What to do with all your vegetables?

Your vegetable garden was very productive this year… a little too much so. Everyone in your family has made considerable efforts to increase their consumption of fruits and vegetables, but nothing helps: the vegetable drawer is always overflowing and the garden is still full! Help! There’s nothing worse than food waste, especially when you’ve put so much effort into planting and maintaining your garden. Here are some ideas to help you preserve your vegetables.

Freeze

Apart from lettuce and onions, all vegetables can be frozen and then used in soups or stews, steamed and served as a side dish, pureed, etc. Before freezing vegetables, blanch them in boiling water and then dry them completely. Spread them out on a plate to freeze before transferring them to a bag of airtight container. This way, the pieces won’t stick together and form a large block of ice.

You can also freeze your berries the same way, skipping the blanching step. Even herbs can be frozen. You can chop them up, put them in containers and put them in the freezer or put them in ice cubes, cover them with water and freeze them.

Canning

When vegetables are plentiful, they can be canned. Tomatoes, of course – diced, whole, in sauce, etc. – but also beets, beans, carrots, cauliflower, corn and many others. Be sure to sterilize your jars to prevent bacteria from spoiling your recipes. In a pot of boiling water, in the pressure canner, in the oven or even in the microwave, there are several effective techniques for canning your vegetables.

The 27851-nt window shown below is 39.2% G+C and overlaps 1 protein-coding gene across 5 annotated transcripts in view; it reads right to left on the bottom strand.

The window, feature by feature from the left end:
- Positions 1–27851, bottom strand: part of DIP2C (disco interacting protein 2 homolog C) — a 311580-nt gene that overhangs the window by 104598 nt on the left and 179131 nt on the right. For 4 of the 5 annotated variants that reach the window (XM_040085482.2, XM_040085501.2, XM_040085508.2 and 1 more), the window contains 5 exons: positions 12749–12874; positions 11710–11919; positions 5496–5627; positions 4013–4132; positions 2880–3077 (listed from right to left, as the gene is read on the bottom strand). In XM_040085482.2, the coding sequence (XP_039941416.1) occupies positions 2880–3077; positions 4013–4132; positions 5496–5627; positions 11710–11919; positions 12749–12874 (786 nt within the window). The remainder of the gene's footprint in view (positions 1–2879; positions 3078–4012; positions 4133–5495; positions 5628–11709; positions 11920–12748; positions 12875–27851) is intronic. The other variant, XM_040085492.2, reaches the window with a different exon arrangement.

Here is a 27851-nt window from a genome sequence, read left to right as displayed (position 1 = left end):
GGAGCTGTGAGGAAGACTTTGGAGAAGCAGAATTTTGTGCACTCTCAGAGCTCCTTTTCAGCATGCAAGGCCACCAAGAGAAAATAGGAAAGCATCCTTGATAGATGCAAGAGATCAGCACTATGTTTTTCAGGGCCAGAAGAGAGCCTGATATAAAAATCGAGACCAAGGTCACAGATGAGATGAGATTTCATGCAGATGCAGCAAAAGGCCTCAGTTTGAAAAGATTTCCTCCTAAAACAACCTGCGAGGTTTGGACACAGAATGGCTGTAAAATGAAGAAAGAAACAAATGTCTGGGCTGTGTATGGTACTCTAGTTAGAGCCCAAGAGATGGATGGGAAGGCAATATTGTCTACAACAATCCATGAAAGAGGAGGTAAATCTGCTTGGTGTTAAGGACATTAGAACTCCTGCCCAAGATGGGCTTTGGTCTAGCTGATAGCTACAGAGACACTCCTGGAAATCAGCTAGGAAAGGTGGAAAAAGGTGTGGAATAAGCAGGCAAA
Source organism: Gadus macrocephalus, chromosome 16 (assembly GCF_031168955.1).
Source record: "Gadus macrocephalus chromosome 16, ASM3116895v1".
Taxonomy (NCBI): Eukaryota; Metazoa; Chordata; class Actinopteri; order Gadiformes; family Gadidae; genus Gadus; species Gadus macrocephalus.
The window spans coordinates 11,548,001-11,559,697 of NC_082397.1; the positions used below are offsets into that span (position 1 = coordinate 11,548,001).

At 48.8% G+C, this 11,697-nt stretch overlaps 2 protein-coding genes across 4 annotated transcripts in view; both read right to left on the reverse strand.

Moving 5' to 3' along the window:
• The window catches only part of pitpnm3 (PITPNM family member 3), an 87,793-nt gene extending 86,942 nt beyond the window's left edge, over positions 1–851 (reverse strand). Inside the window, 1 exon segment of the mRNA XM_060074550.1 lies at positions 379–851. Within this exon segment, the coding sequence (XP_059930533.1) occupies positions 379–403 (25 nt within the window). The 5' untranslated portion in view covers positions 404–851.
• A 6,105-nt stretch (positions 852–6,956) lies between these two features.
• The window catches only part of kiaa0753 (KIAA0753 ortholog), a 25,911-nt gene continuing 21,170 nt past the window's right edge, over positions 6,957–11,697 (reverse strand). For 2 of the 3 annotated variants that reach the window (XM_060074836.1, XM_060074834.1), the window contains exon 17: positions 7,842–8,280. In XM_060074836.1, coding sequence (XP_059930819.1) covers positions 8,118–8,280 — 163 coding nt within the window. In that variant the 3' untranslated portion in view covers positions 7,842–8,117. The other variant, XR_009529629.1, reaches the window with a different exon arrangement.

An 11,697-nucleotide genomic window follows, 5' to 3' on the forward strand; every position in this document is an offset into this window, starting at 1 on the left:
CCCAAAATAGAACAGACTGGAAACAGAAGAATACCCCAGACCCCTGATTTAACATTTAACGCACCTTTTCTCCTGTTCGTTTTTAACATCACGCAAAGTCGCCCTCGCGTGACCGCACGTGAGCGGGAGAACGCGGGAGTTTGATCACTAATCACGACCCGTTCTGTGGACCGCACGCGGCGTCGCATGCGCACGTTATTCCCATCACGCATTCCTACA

Pickling

If you like vinegar, you can pickle your vegetables. Add herbs and spices to vary the flavours of your vegetables. Just about anything can be pickled: radishes, cucumbers, peppers, beans, onions… As the jars aren’t sterile, you must keep the marinades in the refrigerator and consume them within one month after putting them in the jar. They do not freeze.

Dehydrate

With a commercial dehydrator or in the oven, you can dry fruits and vegetables to use them in your recipes or to eat them as chips. Dried herbs also keep very well and enhance the taste of all your dishes.

For your herbs

If you have lots of fresh herbs to go through, you can make pesto. And not just with basil: parsley, cilantro, oregano, tarragon and even arugula and spinach. Combine your favorites. Pesto can be frozen and kept in the fridge for a few weeks. You can also infuse the herbs in oil to flavor it. Add your hot peppers to add a touch of spice to your pizzas, pastas or salads.

With all these tips, there’s no reason to waste your vegetables and fruits. Find the methods that work best for you and enjoy your good crops all year long.

Bon appétit!